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Post by hsimone » 13 May 2017, 03:28

Donnavila Marie01 wrote:
hsimone wrote:In this read, we see Farmer Beau working on the farm while Bamma focuses a lot of her day inside the house. What are your thoughts about the gender roles represented in this farming couple? Is it sending a positive message? Is it too subtle for children to notice the distinct roles each person has?

(Credit to @gaporter who brought up this point in another post)
With the lifestyle that they have, this is normal. This is not an issue of double standard society because they are in an agricultural society. Beau wris in the farm because it is the dictate oh his physical strength. Bamma stays at home to tend to the needs of her husband after a long hard work in the farm. Her house chores includes taking care of the animals which isnot that easy, considering that not all the animals in their yard are domesticated animals
This is a very good point. Taking care of the animals isn't very easy, especially a giraffe! Although, I still think it would be neat if Bamma did some of the physical labor while Beau does some of the housework. Bamma could be a strong lady, we have no idea. :)
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Post by rssllue » 13 May 2017, 04:25

The women who lived and worked around the house in such a setting were and are very strong. Both husband and wife worked hard to keep their families fed and safe and complemented each other very well in doing so. Just because a woman stays mainly around the house to do her work does not mean that she is not strong. ?
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Post by Amagine » 13 May 2017, 15:15

rssllue wrote:The women who lived and worked around the house in such a setting were and are very strong. Both husband and wife worked hard to keep their families fed and safe and complemented each other very well in doing so. Just because a woman stays mainly around the house to do her work does not mean that she is not strong. ?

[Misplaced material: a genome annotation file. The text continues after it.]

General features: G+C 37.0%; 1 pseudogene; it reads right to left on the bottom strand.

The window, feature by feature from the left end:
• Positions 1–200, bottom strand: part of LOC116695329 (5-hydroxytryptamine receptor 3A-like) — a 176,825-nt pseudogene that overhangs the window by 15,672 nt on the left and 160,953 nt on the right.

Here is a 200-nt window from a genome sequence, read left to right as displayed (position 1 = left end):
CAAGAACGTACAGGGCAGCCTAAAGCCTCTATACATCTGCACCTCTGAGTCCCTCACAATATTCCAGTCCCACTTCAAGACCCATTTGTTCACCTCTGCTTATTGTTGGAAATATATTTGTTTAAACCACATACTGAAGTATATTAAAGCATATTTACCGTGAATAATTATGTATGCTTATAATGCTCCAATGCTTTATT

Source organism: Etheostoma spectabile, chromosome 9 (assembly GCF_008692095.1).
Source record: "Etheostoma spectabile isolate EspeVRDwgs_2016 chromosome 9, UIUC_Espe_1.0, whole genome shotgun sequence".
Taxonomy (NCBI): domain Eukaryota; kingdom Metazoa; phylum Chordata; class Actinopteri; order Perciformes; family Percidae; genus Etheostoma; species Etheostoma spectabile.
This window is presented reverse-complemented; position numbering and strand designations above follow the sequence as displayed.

She probably is a very strong woman. I'm just not a fan of seeing the same depiction of women in children's books. In children's books, there are a lot of women characters who are generally housewives or seem to be in the home constantly while the husband/father is away. While these types of women are strong characters too, children need to see a visual of other types of strong women like the kind that work away from home or even the kind that cuts the grass or shovels snow. There are so many different types of women in the world. I hate that that the same type is the one constantly shown.
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Post by Donnavila Marie01 » 14 May 2017, 02:57

Amagine wrote:
rssllue wrote:The women who lived and worked around the house in such a setting were and are very strong. Both husband and wife worked hard to keep their families fed and safe and complemented each other very well in doing so. Just because a woman stays mainly around the house to do her work does not mean that she is not strong. ?
She probably is a very strong woman. I'm just not a fan of seeing the same depiction of women in children's books. In children's books, there are a lot of women characters who are generally housewives or seem to be in the home constantly while the husband/father is away. While these types of women are strong characters too, children need to see a visual of other types of strong women like the kind that work away from home or even the kind that cuts the grass or shovels snow. There are so many different types of women in the world. I hate that that the same type is the one constantly shown.
You have a good point. This could be one of the diversities that we were discussing in the diversity topic. It is also good for children to see other possibilities. In reality, there are already husbands who stay at home and wife working on behalf of the husband.